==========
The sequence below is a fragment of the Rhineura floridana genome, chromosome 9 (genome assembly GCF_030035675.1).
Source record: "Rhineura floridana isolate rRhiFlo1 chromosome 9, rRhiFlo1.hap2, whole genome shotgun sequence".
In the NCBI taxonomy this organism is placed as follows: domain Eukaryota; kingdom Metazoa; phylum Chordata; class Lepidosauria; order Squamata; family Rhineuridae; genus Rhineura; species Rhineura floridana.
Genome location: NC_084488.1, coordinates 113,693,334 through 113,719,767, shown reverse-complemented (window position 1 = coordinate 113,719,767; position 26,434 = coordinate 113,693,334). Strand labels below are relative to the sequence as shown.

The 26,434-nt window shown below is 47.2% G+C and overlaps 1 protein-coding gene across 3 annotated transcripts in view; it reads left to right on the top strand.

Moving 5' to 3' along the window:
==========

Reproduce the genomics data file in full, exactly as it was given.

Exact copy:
The sequence below is a fragment of the Rhineura floridana genome, chromosome 9 (genome assembly GCF_030035675.1).
Source record: "Rhineura floridana isolate rRhiFlo1 chromosome 9, rRhiFlo1.hap2, whole genome shotgun sequence".
In the NCBI taxonomy this organism is placed as follows: domain Eukaryota; kingdom Metazoa; phylum Chordata; class Lepidosauria; order Squamata; family Rhineuridae; genus Rhineura; species Rhineura floridana.
Genome location: NC_084488.1, coordinates 113,693,334 through 113,719,767, shown reverse-complemented (window position 1 = coordinate 113,719,767; position 26,434 = coordinate 113,693,334). Strand labels below are relative to the sequence as shown.

The 26,434-nt window shown below is 47.2% G+C and overlaps 1 protein-coding gene across 3 annotated transcripts in view; it reads left to right on the top strand.

Moving 5' to 3' along the window: